~Judy Weissenberg Cohen
Witness / survivor
What they are saying about:
On My Way To Someplace Else (Poetica Publishing 2009)
"...On My Way to Someplace Else is short --- just 113 pages --- but it will pack a wallop for any woman who didn’t get married young, didn’t have kids, and has no certainty that the guy she’s dating will turn out to be a boyfriend.
Sandra Hurtes is that woman. She writes and teaches in New York, and though she’s a grown-up, adulthood seems to elude her. She has the usual reasons --- she wasn’t sure she was a writer until she surrendered to it, pounded out a piece and sold it. And then there is her special reason. She is, as she says so succinctly, the “daughter of an Auschwitz survivor.” For good measure, her father was also a survivor of the camps.
If you are a New Yorker of a certain age, that description is a dagger to the heart. Because the clichés are true. There is an over-sharing mother who tells her kid everything --- like anyone of any age could hear those stories and know what to do about them. Sandra has the right reaction: “I was a good daughter and almost never made waves. I didn’t want to cause them more pain than they’d already endured.”
Her parents wanted a life for Sandra “that held no sadness.” Good luck with that. In her ‘20s, Hurtes tells us, she got married --- and divorced. “I realized that my bond with my parents was so tight, it had allowed no room for anyone else, not even my husband. My marriage hadn’t stood a chance. I began then the very difficult process of separation.”
This means Christian men. Refusing her father’s gifts. Plotting a cross-country move.
It also means what I don’t want to call Jewish humor. But what can you say about a piece that begins like this: “After five tumultuous years in which I tried to turn the boy I fell in love with into the man my parents wanted him to be, my husband escaped into night with a toothbrush and a warning: ‘I’ll be back for the stereo.’”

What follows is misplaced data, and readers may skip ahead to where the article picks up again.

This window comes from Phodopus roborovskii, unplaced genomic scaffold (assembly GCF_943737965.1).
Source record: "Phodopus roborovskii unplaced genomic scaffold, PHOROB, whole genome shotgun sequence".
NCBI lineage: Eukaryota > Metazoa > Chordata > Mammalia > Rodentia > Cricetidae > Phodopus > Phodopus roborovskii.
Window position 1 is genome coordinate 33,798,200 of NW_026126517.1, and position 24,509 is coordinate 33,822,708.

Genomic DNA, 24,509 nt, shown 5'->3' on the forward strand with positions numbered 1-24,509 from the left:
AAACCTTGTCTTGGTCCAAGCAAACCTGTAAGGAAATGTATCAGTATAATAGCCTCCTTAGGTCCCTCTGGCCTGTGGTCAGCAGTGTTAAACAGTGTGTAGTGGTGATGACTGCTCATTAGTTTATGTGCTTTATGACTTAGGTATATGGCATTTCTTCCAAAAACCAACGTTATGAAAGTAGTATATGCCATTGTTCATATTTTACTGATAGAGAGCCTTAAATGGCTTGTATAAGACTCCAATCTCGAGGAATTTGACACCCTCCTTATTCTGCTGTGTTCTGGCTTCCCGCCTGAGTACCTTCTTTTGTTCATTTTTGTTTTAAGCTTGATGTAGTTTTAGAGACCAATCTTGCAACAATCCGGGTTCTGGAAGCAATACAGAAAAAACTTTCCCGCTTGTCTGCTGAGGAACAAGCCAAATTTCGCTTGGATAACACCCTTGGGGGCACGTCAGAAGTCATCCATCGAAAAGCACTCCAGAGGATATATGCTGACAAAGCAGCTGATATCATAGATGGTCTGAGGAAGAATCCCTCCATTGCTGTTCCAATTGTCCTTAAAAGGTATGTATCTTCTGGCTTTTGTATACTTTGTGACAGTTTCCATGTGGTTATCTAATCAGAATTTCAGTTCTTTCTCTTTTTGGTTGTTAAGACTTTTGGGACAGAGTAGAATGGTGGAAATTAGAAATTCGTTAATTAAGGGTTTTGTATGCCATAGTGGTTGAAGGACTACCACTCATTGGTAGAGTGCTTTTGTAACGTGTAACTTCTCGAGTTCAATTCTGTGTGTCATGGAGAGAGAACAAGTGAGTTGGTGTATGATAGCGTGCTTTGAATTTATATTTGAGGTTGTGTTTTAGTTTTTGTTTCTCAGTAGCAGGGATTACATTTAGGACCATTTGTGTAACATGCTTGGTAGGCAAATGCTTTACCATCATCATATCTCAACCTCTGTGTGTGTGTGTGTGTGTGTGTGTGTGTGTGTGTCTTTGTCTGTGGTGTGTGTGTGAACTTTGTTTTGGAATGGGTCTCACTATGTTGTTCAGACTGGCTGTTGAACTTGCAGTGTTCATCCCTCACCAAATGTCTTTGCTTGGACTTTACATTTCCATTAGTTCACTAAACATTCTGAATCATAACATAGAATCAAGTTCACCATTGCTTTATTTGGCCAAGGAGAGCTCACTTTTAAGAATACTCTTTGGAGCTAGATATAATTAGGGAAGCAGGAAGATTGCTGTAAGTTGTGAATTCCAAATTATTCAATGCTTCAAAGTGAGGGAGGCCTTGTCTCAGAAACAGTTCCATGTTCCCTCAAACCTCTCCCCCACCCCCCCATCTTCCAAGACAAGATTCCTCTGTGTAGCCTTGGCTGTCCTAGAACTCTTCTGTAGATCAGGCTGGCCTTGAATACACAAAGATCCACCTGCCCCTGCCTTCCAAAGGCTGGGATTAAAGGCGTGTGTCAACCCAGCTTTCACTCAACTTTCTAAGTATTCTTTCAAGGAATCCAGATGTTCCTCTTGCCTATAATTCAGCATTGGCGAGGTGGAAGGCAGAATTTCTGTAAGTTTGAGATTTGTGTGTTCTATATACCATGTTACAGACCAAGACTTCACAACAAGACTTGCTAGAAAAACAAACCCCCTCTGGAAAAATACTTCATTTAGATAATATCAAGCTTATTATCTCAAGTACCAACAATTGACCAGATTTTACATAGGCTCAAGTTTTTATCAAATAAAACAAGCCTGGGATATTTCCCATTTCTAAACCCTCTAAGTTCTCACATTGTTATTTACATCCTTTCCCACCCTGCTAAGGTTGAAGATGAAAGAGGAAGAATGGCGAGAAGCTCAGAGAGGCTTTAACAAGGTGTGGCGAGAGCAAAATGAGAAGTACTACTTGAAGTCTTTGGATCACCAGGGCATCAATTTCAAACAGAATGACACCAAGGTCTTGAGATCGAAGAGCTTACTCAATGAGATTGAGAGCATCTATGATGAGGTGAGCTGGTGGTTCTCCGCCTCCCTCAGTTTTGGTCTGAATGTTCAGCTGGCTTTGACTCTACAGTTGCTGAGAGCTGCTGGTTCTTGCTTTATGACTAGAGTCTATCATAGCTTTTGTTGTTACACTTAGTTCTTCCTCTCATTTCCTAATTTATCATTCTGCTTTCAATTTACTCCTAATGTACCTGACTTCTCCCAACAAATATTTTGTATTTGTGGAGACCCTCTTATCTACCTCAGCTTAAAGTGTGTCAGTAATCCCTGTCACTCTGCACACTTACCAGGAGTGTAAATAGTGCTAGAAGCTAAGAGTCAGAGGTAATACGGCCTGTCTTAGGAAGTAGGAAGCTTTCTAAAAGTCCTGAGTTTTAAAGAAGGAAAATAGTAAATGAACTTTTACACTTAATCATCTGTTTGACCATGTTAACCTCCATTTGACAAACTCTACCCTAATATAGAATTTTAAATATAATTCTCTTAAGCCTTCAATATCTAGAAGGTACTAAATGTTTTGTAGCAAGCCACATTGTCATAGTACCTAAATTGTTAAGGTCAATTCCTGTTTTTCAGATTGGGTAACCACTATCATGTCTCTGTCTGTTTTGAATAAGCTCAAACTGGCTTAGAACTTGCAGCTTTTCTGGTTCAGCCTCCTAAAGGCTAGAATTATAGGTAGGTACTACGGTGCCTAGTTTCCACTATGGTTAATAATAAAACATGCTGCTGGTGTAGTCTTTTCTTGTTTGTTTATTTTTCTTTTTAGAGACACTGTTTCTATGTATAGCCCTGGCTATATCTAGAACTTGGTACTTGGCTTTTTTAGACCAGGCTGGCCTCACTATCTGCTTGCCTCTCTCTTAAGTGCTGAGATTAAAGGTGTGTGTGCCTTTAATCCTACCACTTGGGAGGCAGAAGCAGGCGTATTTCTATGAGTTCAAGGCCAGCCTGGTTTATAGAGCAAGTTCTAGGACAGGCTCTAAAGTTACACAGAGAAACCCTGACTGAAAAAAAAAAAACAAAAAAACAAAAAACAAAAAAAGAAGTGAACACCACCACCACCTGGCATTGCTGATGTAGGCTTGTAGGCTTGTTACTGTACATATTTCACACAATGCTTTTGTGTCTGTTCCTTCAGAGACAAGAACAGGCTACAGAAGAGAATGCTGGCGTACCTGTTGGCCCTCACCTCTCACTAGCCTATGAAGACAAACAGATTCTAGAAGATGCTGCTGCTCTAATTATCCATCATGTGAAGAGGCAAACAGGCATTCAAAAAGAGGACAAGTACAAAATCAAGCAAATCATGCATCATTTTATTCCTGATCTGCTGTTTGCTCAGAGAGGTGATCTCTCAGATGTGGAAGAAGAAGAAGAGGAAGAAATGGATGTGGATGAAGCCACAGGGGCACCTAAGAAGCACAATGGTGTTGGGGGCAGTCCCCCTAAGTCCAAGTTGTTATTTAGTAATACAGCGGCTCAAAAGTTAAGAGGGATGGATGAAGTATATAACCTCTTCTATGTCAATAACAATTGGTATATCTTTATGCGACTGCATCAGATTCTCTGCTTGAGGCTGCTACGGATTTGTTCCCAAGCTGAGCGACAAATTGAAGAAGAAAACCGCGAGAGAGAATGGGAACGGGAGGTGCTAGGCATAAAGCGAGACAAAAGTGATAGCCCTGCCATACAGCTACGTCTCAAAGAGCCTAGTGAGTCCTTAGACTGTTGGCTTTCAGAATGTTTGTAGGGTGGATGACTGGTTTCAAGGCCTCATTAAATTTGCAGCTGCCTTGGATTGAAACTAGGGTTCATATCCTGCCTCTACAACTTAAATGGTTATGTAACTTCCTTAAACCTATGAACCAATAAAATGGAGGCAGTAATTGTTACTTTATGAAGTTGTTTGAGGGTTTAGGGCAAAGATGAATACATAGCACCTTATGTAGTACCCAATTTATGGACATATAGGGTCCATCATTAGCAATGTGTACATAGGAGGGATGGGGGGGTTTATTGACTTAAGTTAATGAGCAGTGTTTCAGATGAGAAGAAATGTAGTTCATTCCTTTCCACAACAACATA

Yes, these pieces are written in blood, but they’re wry and very aware of their obligation to entertain. Together, they address a subject not unknown to many others --- her ideal reader is “anyone who has searched for an identity and found it in more than one place.”
There’s a lovely picture on the cover: a laughing little Sandra and her momentarily content mother. And then there’s a quotation from Liv Ullman: “I often wished to rediscover within me the girl who was innocent and full of knowledge before they taught me what life was all about.” Just the right set-up for a very good book."
Jesse Kornbluth www.headbutler.com
"Many of these essays have been published elsewhere, but reading them as a whole gets the reader inside Hurtes's heart and psyche. She explores her relationship with her father, a Holocaust survivor, and her search for a match. Her writing--open, honest and vulnerable--will touch you."
"…On My Way to Someplace Else is a collection of essays from Sandra Hurtes reflecting on her childhood of growing up with Holocaust survivor parents. These essays have been previously published elsewhere, but here they are compiled and give readers much to appreciate through Hurtes' work. On My Way to Someplace Else is a top pick for memoir collections."
Midwest Book Review
"In this moving and bittersweet collection of very short essays, Hurtes traces the often painful process of the search for an identity in the face of a devastating and overwhelming familial history...While the library of works written by the children of Holocaust survivors is vast, Hurtes book distinguishes itself by focusing on her parents history primarily through the lens of her own story."
Women In Judaism: A Multidisciplinary Journai
"Ms. Hurtes' book is a powerful rendering of a struggle that, although it does not result in an ultimate victory over the emotional challenges she faces as the daughter of Holocaust survivors, her unyielding effort not to be traumatized has created a story of small, redeeming victories."
Dr. Arthur Flug, Exec. Director, Kupferberg Holocaust Resource Archive Center